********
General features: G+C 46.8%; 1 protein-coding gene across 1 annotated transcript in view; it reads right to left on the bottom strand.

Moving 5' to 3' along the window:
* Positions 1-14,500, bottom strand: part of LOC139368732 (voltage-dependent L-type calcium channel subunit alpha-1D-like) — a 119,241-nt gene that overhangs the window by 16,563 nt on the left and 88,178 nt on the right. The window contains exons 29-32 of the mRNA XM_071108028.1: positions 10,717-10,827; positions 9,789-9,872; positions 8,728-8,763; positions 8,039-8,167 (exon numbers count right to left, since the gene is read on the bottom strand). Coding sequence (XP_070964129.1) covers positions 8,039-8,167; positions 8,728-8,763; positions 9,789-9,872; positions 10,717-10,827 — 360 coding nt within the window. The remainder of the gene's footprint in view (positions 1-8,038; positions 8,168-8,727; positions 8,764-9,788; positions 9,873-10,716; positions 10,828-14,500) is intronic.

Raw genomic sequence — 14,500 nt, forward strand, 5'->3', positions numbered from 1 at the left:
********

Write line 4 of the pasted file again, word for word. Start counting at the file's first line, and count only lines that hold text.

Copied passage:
Raw genomic sequence — 14,500 nt, forward strand, 5'->3', positions numbered from 1 at the left: